My church actually had a Gothard seminar for winter Bible school last year. I was incensed and even more so when nobody claimed responsibility. I’ve been assured the same mistake won’t happen again. But am unconvinced that they understand fully why his teaching is so destructive and wrong.

      I think the name Joel is significant. Acts 2 quotes the prophet, the promise he foretold and was fulfilled in Jesus has been abandoned today. Many don’t have the Spirit to teach them because they have placed Scripture, tradition or institution above the living Word. We really need a simple back to Jesus focus.

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  7. Jessica

    The purity culture ditch is a new concept for me, but I can see where you are coming from. Yet young women are often caught: they are told to not lower their standards for a man, that a guy worth being pursued by will respect where she’s at. While I do hold this to be mostly true, I can see how this may create unrealistic expectations and hinder the role of faith in stepping out in a relationship.

    “Guarding heart” is a big deal for women. Emotional attachments can be formed ridiculously fast, whether in or out of a dating relationship. They can also lead to a lot of secret heartache. I seek to tread softly here, but I don’t think guys quite understand the power of these attachments. (And to be fair, we girls cannot fully understand the struggles guys deal with.) When I guard my heart, it means, in part, that I am discerning in my interaction with guys to avoid forming improper bonds that will cause eventual pain and regret. When done wisely, this is a beautiful thing and promotes fuller intimacy in a future relationship. But taken to the extreme, like you point out, it may also lead to some fear and hyper-sensitivity rather than graciously stepping out in faith when the opportunity arises. I wish there were easy ways to “fix” the imbalances within Mennonite culture. I’m still processing all of this, but thanks for stimulating my thoughts on this issue.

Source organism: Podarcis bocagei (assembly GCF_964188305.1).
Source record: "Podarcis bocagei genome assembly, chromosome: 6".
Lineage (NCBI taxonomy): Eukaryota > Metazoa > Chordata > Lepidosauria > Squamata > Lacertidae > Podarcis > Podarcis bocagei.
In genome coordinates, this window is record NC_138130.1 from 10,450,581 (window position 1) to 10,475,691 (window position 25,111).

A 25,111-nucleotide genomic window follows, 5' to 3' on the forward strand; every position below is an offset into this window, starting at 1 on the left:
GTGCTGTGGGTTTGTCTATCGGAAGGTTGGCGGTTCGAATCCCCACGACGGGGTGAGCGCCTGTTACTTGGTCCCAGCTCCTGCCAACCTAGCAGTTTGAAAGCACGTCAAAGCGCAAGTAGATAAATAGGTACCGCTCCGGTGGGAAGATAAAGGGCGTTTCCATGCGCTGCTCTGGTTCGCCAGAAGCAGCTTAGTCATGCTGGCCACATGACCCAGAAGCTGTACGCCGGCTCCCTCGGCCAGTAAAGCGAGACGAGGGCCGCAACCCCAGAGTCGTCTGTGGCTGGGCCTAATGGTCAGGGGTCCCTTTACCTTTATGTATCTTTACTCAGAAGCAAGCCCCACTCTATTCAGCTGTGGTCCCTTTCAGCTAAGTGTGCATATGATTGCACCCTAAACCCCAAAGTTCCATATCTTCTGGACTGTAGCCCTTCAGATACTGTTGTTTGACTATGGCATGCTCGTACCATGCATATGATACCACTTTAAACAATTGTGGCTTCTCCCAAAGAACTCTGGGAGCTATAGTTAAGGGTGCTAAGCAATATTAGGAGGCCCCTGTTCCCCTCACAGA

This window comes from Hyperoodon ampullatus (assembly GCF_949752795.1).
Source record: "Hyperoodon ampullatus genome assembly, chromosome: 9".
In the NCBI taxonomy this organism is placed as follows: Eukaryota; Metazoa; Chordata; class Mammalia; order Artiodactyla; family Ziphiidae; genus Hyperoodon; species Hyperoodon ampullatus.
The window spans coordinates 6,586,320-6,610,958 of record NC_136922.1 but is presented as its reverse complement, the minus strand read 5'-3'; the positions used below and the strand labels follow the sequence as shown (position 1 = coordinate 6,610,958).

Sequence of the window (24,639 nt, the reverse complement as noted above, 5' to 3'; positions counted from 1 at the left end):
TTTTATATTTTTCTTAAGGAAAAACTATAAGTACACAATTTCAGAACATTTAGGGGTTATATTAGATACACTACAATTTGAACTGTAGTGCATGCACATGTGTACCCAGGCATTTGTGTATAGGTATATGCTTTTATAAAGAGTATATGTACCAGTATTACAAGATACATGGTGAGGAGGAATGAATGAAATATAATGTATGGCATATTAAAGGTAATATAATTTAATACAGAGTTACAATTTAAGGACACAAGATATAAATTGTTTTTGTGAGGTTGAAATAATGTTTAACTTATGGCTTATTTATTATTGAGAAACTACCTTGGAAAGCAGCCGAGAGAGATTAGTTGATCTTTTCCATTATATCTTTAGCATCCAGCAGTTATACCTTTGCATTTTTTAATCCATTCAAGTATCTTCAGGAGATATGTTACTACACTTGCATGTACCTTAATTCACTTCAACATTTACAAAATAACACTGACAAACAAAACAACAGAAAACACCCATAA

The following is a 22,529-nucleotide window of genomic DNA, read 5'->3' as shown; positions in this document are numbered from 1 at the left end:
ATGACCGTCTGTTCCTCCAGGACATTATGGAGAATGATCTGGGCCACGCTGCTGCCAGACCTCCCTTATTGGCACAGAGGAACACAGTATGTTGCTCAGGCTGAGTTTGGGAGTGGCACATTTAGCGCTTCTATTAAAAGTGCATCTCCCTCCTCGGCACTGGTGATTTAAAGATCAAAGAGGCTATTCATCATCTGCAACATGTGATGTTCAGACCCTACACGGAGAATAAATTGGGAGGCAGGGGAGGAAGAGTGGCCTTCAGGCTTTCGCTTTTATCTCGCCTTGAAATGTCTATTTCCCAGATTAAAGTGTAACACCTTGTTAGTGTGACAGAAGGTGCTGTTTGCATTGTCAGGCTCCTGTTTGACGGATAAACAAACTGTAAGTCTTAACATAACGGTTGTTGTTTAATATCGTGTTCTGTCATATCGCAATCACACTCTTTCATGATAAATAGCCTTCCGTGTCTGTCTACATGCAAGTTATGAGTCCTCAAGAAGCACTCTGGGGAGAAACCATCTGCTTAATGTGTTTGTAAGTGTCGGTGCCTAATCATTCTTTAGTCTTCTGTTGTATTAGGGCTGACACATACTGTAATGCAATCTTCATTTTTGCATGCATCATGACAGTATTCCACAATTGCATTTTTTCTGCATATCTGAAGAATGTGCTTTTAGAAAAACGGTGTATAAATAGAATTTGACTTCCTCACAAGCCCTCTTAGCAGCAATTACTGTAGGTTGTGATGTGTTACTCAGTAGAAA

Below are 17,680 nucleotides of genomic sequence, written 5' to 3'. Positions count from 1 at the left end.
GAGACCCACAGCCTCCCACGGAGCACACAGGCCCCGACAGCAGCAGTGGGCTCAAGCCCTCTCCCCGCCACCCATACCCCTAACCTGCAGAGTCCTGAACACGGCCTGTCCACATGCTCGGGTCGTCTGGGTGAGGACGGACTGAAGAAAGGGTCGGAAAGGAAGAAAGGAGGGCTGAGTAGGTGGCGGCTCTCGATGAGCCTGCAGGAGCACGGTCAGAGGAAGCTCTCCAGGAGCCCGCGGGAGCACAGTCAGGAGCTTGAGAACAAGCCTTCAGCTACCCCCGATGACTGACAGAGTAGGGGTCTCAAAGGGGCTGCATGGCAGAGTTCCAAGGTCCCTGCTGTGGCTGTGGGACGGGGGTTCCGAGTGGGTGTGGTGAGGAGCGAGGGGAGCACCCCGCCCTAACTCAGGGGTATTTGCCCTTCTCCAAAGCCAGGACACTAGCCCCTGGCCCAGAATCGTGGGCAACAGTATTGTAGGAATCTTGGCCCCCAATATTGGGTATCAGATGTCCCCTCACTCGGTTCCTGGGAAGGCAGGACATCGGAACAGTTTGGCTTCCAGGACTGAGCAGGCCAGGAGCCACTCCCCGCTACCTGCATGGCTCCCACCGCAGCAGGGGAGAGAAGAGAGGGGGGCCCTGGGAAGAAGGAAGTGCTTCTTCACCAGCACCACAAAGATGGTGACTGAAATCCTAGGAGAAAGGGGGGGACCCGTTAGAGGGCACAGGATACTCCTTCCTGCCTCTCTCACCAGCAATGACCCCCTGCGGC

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    • I think I can understand ’emotional attachment’ and have enough of my own heartache in that area. However, in my case, it really would not make much difference how much I actually interacted with a girl and for me the wall of being shut out completely is much more painful. So many times the “if only” feeling and a wish to be treated like a brother rather than a threat. There’s no reason why a young man and young lady cannot talk without an expectation of a romantic relationship. I think there would be less pain and regret if we treated each other as family learning to relate normally.

      I don’t think our friendships in the church take away from our future spouse. Otherwise is it unhealthy for young women to relate closely to other young women or siblings to be affectionate to each other? I mean, there’s some intimacy there and there can probably be too much. But some interaction might actually help us appreciate our eventual spouse all the more because we have some basis of comparison.